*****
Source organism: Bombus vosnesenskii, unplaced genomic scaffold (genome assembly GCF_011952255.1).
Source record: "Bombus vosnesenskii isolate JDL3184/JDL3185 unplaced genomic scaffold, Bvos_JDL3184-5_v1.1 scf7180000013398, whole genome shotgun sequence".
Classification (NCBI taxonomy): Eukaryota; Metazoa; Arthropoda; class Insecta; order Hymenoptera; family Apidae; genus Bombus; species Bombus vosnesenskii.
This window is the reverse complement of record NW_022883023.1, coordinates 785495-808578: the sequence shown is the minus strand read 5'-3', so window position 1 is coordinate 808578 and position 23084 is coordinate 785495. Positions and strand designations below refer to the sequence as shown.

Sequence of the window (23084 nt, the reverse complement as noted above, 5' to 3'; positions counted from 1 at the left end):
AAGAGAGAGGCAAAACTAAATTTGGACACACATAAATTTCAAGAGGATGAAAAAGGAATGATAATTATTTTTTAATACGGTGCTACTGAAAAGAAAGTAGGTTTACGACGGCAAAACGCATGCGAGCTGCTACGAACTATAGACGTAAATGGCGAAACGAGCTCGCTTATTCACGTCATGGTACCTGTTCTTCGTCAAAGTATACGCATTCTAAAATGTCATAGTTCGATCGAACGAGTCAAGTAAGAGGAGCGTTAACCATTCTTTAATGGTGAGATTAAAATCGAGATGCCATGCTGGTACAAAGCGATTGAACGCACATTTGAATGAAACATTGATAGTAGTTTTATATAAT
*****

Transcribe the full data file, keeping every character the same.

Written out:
Source organism: Bombus vosnesenskii, unplaced genomic scaffold (genome assembly GCF_011952255.1).
Source record: "Bombus vosnesenskii isolate JDL3184/JDL3185 unplaced genomic scaffold, Bvos_JDL3184-5_v1.1 scf7180000013398, whole genome shotgun sequence".
Classification (NCBI taxonomy): Eukaryota; Metazoa; Arthropoda; class Insecta; order Hymenoptera; family Apidae; genus Bombus; species Bombus vosnesenskii.
This window is the reverse complement of record NW_022883023.1, coordinates 785495-808578: the sequence shown is the minus strand read 5'-3', so window position 1 is coordinate 808578 and position 23084 is coordinate 785495. Positions and strand designations below refer to the sequence as shown.

Sequence of the window (23084 nt, the reverse complement as noted above, 5' to 3'; positions counted from 1 at the left end):
AAGAGAGAGGCAAAACTAAATTTGGACACACATAAATTTCAAGAGGATGAAAAAGGAATGATAATTATTTTTTAATACGGTGCTACTGAAAAGAAAGTAGGTTTACGACGGCAAAACGCATGCGAGCTGCTACGAACTATAGACGTAAATGGCGAAACGAGCTCGCTTATTCACGTCATGGTACCTGTTCTTCGTCAAAGTATACGCATTCTAAAATGTCATAGTTCGATCGAACGAGTCAAGTAAGAGGAGCGTTAACCATTCTTTAATGGTGAGATTAAAATCGAGATGCCATGCTGGTACAAAGCGATTGAACGCACATTTGAATGAAACATTGATAGTAGTTTTATATAAT